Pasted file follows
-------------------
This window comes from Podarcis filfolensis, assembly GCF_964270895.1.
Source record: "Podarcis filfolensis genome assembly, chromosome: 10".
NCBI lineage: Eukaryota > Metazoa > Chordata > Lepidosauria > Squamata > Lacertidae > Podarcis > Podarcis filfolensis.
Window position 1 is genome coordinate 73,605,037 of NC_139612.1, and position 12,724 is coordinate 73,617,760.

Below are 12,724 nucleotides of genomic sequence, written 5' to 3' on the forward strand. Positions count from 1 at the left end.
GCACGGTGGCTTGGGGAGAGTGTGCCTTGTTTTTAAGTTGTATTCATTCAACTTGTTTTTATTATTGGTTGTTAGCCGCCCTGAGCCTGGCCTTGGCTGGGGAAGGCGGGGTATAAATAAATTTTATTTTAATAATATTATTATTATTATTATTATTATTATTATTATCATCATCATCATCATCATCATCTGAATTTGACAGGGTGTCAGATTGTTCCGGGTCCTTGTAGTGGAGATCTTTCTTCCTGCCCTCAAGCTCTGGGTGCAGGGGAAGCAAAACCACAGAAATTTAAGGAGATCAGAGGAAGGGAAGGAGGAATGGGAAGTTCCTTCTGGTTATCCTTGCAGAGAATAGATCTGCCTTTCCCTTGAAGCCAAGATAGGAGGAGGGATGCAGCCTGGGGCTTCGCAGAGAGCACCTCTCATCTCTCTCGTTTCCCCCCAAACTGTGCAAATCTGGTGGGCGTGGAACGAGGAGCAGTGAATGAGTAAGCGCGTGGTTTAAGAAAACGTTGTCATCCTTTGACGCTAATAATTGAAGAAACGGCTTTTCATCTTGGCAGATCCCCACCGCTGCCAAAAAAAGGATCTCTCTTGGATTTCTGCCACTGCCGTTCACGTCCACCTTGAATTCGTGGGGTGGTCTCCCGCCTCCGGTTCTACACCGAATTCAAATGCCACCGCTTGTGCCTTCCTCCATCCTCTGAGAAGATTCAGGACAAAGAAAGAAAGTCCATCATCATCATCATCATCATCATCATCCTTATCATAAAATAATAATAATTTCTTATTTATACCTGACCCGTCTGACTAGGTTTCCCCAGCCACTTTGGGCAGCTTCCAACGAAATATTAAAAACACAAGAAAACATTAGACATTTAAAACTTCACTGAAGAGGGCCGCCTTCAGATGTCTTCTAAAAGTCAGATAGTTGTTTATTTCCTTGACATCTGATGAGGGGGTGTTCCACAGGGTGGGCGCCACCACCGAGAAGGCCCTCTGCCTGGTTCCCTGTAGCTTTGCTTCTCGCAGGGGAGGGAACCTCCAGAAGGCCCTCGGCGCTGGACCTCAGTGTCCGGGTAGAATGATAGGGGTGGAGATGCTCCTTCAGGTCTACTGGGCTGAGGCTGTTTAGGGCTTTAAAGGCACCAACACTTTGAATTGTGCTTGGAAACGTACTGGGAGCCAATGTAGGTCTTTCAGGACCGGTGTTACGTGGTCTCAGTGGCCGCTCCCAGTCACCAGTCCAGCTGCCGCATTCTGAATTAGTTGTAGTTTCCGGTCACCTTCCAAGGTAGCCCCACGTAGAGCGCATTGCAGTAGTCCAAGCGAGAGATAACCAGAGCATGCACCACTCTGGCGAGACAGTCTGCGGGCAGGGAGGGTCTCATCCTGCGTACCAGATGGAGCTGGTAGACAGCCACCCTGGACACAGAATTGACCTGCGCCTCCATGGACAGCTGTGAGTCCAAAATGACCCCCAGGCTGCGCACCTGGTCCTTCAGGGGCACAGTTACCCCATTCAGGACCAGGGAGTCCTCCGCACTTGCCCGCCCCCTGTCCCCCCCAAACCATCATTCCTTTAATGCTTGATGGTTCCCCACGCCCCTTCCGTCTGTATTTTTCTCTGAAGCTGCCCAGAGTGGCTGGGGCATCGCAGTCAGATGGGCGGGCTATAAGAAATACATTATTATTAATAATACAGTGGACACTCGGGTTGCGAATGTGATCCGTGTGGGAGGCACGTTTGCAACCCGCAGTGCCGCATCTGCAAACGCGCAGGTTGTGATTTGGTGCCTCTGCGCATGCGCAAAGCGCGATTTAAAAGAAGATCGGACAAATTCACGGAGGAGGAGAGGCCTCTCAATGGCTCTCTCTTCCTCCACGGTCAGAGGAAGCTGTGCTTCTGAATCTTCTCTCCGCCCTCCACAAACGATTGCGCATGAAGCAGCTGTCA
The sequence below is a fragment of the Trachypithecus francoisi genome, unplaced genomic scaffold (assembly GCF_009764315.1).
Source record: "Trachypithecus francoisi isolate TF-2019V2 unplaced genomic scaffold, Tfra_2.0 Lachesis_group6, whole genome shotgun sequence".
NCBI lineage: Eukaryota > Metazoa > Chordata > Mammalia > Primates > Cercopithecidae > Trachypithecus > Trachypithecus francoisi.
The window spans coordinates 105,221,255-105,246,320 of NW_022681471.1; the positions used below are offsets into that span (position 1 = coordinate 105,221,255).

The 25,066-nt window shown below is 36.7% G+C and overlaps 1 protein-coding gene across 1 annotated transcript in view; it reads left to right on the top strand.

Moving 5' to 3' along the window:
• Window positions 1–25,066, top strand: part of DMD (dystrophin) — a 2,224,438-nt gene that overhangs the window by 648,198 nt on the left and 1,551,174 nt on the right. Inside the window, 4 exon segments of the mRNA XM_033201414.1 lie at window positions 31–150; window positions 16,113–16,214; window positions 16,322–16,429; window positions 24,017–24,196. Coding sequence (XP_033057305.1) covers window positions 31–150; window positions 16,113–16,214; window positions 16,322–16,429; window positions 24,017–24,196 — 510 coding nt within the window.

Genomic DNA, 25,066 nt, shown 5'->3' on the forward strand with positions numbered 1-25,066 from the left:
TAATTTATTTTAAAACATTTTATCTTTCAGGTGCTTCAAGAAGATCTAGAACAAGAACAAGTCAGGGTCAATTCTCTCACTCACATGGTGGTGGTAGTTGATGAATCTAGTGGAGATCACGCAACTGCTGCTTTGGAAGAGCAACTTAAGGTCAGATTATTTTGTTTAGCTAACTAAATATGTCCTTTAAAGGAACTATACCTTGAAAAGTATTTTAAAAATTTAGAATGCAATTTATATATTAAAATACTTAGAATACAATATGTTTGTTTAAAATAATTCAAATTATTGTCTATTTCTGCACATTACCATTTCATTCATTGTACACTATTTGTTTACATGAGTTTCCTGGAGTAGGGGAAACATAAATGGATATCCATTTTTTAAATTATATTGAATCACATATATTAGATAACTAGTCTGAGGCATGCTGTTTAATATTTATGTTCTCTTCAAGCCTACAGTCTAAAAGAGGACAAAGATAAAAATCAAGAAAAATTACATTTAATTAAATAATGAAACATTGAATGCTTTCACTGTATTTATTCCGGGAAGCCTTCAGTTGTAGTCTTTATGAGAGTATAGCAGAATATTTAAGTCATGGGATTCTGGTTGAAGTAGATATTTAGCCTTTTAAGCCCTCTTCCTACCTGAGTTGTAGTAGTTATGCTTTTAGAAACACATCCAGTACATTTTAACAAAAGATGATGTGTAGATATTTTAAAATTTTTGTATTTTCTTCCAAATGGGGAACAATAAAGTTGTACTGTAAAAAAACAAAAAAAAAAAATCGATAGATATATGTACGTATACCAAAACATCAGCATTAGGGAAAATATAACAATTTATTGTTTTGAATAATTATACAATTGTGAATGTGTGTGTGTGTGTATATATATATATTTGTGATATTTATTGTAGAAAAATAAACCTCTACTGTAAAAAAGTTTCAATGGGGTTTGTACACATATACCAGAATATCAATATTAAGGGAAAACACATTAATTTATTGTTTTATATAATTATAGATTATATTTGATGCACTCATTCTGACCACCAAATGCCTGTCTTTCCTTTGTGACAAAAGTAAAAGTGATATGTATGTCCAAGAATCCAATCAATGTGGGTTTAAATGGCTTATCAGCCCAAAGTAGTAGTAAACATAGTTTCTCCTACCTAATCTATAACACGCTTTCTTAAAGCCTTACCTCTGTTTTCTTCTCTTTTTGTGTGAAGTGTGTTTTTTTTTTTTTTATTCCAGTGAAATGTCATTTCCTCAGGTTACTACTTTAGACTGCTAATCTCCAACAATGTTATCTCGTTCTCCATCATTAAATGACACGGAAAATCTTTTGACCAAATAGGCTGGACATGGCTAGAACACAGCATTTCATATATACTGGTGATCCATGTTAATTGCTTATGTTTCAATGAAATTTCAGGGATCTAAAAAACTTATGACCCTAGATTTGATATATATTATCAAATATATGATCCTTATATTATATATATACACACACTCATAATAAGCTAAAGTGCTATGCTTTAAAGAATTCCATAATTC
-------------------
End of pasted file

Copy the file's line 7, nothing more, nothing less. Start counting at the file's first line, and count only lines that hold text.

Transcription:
The sequence below is a fragment of the Trachypithecus francoisi genome, unplaced genomic scaffold (assembly GCF_009764315.1).